Bovington Tank Museum in Dorset, on the southern coast of England, is located in a military base, the home of The Armour Centre. A huge museum with the largest collection of tanks in the world from many different countries, several of the exhibits are the only ones remaining in existence. Far more interesting than it sounds, it is a great place to visit.
Bovington Camp was created in 1899 when a local landowner was paid for 1000 acres of land for use by the Army as a firing range. During World War I, the Heavy Branch of the Machine Gun Corps moved their headquarters there, and remained there undergoing several name changes over the years from Tank Corps to The Armour Centre which it is known as now. It is still very much a military camp, and driving there you see areas fenced off with barbed wire and typical military shops and quarters.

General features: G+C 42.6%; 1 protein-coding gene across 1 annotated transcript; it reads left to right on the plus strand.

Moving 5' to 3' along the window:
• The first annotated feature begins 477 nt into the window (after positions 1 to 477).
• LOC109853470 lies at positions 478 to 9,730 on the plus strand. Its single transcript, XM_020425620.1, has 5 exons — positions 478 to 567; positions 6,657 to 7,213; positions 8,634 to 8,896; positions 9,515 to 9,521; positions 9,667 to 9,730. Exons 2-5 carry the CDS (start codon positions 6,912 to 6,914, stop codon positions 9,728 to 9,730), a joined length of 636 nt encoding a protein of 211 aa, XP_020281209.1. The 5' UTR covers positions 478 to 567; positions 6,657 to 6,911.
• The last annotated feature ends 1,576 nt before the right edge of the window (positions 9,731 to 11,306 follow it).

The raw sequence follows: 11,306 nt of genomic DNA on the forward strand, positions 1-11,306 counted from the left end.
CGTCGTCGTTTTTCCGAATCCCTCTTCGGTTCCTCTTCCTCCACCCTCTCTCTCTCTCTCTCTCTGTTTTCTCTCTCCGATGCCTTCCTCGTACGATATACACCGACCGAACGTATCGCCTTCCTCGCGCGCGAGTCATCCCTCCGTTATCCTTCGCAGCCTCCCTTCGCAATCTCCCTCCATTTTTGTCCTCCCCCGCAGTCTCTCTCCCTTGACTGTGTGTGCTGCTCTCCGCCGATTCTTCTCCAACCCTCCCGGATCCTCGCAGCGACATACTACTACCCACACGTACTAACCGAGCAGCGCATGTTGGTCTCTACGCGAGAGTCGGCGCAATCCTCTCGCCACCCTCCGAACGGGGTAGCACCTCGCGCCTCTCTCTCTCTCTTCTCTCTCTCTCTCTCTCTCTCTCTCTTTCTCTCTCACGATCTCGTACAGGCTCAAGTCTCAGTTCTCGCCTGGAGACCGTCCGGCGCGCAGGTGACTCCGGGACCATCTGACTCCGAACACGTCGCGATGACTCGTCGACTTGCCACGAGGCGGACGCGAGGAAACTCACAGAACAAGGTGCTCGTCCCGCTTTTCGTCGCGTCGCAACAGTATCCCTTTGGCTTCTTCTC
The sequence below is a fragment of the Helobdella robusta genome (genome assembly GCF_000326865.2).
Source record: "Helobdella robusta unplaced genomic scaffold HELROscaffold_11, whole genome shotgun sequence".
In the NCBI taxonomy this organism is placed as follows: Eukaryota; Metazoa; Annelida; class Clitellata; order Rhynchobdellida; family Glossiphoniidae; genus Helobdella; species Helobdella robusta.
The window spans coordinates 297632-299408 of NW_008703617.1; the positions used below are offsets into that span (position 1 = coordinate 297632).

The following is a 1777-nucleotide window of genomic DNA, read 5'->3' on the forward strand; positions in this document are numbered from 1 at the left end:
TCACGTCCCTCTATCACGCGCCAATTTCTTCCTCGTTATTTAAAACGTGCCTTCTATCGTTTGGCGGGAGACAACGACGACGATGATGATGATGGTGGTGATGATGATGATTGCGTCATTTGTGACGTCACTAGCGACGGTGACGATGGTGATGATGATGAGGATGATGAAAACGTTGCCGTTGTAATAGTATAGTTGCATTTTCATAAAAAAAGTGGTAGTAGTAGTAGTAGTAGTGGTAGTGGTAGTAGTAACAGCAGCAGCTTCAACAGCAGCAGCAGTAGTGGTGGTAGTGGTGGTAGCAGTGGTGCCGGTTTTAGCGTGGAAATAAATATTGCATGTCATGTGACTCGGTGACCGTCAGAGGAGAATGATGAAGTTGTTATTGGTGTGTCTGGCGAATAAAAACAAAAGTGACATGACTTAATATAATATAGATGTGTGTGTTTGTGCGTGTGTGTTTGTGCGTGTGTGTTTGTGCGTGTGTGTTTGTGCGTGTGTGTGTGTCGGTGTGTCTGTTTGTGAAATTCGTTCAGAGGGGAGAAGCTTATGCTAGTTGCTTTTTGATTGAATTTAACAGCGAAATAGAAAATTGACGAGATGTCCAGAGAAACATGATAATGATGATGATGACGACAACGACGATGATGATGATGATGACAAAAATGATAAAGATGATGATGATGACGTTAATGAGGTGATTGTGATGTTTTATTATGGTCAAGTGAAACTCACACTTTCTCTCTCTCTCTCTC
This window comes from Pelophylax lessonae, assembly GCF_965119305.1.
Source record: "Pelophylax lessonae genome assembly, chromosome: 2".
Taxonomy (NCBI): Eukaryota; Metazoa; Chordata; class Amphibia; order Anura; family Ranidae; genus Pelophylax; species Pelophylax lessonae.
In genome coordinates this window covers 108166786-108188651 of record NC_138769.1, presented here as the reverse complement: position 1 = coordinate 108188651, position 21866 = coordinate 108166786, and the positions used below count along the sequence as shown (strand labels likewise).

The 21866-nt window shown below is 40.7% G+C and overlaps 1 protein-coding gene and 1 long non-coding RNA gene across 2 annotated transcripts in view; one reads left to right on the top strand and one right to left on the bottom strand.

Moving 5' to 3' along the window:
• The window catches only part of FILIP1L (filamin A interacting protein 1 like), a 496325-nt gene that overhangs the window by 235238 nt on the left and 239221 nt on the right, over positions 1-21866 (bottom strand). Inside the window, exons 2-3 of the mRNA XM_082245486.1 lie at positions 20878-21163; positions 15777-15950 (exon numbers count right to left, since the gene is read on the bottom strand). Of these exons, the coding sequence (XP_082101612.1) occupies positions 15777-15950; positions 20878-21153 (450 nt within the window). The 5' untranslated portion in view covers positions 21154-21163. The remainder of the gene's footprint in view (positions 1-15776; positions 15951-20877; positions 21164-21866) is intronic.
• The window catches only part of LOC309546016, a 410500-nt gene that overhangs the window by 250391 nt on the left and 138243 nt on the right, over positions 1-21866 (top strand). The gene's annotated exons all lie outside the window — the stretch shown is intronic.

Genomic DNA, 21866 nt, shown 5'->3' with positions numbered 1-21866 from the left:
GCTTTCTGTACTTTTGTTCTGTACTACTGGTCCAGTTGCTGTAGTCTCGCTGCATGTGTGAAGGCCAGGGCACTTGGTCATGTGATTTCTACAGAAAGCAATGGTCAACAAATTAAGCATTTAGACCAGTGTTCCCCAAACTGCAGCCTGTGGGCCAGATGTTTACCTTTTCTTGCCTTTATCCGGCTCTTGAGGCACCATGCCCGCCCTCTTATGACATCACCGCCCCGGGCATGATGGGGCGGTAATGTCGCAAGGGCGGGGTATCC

The author Rudyard Kipling visited the military base at Bovington in 1923, and suggested something should be done to preserve the tanks from the Great War which were being stored there, slowly disintegrating. A shed was found, and over time other vehicles were added to the collection as they came out of service or finished being used in trials.
Enemy tanks were captured by the British Army, and once they had been stripped down for evaluation and testing, would then go to the museum to be reassembled and put on display. Tank-related ephemera was added, along with documents and photographs, and a library was begun. The museum now has about 300 tanks and is the biggest collection in the world.